“We protect the process, not the person,” Gagnon said.
The chief and others consulted the city human resources department, police and prosecutors in their handling of Vier’s problems. Their legal options to discipline him for off-duty activities were limited, Gordon said.
That includes an Edmonds police investigation that determined Vier installed a secret GPS tracker on an ex-girlfriend’s car. Vier was not charged in that case.
Vier’s bosses told him to stay out of Edmonds, where the woman lived, and to get professional counseling.
“We felt that our response was appropriate. It wasn’t taken lightly or arbitrarily,” Gordon said.
At the time, Vier’s on-the-job problems took precedence, city spokeswoman Meghan Pembroke said. Records show they included complaints about his temper, ability to communicate and management style.
In February, a Seattle TV station ran a story suggesting the fire department engaged in fraud at Vier’s direction.
The city then conducted a review of 1,800 ambulance billing records from 2009 through 2012. Vier was the EMS division chief during that time.
They found a total of 12 instances when patients were incorrectly billed, said Tim Key, the division chief of emergency medical services. The errors happened “in good faith” before they were discovered in 2011, Key said.
Key attributed the errors to Vier, who mistakenly thought the city could bill at a higher rate — for advanced medical care — on less-serious calls, provided a paramedic had responded. Paramedics work in close communication with emergency room doctors.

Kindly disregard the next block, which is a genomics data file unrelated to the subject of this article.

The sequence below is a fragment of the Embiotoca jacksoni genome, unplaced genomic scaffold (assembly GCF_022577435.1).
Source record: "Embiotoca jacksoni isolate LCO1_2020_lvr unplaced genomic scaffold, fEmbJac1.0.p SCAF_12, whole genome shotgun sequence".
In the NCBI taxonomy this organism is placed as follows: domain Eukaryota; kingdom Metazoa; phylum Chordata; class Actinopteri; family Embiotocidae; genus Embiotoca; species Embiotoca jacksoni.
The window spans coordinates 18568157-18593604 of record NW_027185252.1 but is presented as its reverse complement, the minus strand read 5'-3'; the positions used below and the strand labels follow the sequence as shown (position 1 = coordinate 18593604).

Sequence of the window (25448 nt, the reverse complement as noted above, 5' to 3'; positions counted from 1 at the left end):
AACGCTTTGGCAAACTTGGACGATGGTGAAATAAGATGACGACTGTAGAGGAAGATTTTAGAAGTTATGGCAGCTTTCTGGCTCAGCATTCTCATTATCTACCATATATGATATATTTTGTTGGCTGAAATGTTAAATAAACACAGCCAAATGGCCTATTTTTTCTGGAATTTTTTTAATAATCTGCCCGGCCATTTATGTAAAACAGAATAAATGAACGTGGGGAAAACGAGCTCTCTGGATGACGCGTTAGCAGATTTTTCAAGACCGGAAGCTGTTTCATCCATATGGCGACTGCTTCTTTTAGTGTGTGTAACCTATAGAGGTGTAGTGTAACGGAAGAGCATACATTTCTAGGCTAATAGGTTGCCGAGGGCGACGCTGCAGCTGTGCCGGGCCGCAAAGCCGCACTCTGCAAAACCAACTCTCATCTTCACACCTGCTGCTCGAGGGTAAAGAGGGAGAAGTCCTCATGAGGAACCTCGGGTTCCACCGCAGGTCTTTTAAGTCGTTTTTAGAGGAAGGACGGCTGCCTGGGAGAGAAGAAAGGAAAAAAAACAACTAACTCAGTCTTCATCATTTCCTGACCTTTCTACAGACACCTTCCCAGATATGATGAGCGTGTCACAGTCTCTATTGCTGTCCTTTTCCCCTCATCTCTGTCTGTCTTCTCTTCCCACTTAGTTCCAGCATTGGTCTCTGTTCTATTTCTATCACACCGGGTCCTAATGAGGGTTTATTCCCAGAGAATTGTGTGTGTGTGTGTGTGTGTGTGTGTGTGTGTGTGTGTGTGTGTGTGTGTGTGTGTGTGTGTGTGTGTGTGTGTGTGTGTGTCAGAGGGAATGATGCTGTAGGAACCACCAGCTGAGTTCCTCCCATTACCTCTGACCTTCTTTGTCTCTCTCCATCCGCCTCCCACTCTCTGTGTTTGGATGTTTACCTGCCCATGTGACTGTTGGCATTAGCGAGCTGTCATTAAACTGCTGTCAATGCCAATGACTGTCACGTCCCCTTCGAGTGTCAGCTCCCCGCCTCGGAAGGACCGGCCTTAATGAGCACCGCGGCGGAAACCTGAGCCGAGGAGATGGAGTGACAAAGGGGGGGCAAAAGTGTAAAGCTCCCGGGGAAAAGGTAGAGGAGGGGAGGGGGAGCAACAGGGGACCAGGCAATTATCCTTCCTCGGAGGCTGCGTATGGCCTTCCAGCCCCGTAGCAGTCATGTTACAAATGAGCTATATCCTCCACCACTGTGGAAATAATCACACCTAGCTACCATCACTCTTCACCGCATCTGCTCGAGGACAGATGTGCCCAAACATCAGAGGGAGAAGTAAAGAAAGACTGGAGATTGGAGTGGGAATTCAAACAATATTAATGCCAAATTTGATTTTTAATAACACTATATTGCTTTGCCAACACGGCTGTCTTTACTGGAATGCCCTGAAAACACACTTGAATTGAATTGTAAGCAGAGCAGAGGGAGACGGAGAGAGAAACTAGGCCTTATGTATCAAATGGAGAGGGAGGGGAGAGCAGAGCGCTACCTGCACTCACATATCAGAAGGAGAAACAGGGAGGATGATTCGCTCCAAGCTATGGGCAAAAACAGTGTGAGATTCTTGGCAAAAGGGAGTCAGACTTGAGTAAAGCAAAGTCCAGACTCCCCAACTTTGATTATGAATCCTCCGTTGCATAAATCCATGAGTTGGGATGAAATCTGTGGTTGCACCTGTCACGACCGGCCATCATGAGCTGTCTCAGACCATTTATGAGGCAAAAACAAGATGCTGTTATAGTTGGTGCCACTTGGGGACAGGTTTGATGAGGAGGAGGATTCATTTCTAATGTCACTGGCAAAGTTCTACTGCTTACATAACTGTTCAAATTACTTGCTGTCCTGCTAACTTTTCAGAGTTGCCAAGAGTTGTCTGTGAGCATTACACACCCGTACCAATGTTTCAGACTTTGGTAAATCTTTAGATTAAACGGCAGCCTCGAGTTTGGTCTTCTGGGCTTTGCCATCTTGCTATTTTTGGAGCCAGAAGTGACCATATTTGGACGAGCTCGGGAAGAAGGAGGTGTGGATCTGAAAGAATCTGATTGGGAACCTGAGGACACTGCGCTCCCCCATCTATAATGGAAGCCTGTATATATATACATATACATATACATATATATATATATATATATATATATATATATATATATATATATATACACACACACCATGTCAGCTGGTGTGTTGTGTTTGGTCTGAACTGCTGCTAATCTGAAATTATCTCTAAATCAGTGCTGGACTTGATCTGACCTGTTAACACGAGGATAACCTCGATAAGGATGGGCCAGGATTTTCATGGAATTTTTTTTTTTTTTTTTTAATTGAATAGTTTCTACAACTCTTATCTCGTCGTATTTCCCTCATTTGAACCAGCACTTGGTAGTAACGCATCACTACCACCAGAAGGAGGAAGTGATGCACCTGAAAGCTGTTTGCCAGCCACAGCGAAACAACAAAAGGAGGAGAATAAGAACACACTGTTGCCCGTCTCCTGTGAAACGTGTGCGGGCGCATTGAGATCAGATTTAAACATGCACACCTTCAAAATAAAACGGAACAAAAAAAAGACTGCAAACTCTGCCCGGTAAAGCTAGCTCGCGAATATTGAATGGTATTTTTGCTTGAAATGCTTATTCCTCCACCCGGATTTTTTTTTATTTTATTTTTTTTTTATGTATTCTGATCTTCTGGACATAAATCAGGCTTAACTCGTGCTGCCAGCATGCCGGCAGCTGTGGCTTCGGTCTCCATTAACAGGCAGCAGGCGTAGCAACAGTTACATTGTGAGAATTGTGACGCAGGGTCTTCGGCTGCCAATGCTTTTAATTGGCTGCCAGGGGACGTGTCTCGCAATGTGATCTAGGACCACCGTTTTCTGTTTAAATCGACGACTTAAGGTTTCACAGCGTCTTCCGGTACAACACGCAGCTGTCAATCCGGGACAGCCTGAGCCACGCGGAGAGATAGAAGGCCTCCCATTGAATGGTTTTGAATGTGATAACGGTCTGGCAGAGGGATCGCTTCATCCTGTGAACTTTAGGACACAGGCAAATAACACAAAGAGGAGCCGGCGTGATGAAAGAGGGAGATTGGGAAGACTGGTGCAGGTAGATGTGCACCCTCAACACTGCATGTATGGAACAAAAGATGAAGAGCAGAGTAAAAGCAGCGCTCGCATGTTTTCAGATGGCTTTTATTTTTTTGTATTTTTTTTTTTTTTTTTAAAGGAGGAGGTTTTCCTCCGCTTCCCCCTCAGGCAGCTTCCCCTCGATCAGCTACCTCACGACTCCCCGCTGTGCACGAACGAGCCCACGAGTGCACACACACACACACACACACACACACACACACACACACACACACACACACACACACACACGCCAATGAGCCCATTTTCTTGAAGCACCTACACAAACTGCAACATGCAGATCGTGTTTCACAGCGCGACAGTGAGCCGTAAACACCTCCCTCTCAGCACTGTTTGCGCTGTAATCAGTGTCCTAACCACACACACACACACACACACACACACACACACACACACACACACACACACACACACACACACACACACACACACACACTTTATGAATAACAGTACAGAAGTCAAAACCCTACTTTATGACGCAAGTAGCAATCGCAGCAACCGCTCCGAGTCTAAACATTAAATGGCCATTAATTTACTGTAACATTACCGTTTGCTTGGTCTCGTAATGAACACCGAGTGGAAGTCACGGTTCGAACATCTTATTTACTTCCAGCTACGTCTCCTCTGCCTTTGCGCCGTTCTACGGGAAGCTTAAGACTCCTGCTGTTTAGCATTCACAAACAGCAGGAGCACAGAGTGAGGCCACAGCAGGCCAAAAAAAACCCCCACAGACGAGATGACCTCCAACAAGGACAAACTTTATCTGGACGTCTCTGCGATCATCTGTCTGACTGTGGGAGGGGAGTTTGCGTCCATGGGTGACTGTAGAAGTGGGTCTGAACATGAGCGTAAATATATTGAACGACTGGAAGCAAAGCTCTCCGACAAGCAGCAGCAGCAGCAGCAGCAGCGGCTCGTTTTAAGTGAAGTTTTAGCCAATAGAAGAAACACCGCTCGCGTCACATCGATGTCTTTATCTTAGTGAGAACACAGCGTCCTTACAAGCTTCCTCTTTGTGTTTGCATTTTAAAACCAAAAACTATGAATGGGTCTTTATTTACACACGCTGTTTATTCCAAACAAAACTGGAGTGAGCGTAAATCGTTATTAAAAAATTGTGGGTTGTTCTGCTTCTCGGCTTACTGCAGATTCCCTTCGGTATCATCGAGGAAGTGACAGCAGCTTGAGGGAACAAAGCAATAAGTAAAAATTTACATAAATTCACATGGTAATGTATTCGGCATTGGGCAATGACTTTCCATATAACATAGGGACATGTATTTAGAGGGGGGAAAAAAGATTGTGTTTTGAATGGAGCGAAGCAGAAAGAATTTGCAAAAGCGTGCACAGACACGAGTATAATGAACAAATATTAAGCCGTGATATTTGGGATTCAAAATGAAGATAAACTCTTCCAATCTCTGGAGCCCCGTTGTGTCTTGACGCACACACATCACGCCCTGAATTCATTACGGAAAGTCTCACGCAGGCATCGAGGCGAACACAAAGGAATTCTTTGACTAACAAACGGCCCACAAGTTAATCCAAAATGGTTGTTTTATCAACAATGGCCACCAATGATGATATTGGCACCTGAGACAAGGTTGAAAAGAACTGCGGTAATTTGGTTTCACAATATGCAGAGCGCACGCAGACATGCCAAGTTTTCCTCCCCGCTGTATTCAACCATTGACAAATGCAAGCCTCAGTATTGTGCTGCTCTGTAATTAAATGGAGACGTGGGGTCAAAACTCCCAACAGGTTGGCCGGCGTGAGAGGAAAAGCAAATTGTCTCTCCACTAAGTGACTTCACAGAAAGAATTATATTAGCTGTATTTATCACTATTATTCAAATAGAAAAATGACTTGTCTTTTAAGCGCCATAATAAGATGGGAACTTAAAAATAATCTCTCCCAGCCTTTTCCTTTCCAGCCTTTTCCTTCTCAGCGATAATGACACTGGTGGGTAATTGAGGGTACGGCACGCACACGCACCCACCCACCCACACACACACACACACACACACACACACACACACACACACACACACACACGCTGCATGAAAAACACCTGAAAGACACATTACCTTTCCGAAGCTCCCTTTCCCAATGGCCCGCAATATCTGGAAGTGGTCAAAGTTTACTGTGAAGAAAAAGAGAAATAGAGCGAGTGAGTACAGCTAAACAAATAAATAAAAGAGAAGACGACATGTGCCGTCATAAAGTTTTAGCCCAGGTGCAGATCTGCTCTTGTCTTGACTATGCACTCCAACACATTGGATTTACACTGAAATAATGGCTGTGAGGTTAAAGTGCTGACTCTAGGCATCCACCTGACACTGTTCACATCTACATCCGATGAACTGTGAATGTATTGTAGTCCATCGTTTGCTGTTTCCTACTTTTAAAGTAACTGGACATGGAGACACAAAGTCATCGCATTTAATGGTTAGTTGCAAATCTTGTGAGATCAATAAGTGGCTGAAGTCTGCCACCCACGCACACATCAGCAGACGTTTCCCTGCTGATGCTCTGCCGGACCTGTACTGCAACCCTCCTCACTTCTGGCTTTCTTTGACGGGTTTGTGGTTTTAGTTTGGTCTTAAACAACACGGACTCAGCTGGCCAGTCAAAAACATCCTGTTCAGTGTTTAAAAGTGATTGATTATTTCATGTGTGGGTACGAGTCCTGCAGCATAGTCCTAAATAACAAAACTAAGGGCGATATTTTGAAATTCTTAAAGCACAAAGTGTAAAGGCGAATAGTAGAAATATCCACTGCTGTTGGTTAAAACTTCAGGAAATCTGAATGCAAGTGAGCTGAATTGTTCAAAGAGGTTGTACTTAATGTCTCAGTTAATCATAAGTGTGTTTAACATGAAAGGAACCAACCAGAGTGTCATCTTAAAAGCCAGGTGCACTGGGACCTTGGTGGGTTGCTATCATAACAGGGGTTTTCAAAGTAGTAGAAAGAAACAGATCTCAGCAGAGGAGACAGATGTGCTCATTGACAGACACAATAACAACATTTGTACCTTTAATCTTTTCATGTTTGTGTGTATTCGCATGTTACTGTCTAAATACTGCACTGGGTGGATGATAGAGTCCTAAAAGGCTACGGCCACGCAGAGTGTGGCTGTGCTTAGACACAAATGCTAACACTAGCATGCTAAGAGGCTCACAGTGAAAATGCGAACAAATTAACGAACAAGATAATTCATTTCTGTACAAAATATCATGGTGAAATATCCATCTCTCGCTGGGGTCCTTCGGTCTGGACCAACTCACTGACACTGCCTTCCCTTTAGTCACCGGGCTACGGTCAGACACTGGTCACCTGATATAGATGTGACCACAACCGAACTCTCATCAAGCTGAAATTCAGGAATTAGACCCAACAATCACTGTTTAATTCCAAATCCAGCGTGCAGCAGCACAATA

Since questions were raised, city staff now compare every ambulance bill to 911 records. Vier had no way to profit from the errors, Key said.
The department has been making amends for those mistakes, and there was no “intentional up-charging,” Pembroke said last week.
“In most of the cases, the reimbursements would be paid to Medicare, Medicaid or a secondary insurance,” she said. “In just a few cases we would make reimbursements for non-Everett residents who were charged directly for their transport.”
Separately, the city in fall 2012 sought an audit into overall ambulance billing. That audit raised questions about the city issuing bills for medical supplies, such as oxygen, used during hospital transports.
The city has received conflicting advice on how to proceed, Pembroke said. After the overall audit, the city issued two refunds totaling $280 for supplies, and hired lawyers to conduct additional reviews.
“We’ve stopped the (billing) practice until we can get a firm answer,” Pembroke said.
Everett firefighters are required to promptly report arrests involving drugs or alcohol. Gordon’s proposal would require reports after all arrests. He learned of Vier’s November arrest in a phone call from Seattle police.
“We acted swiftly and very justly at that time,” Gordon said. Vier was put on leave, and an internal investigation began. Vier retired before it was completed.
The fire department’s administration and the union agree the criminal accusations against Vier in Seattle, and the revelations about his prior history of bad behavior, reflect poorly on the department.
Gordon rejects the suggestion that Vier was protected because of personal friendships or because of a “good old boy” system in the fire service. Everybody in uniform understands that no single employee is more important than the department’s integrity and the public’s trust, the chief said.
Still, Gordon said, he had a duty to provide his employee with resources to succeed. He tried, but it became clear that Vier’s personal life was affecting his work.
“Ultimately we determined that he wasn’t going to be successful,” Gordon said.
Rikki King: 425-339-3449; firstname.lastname@example.org.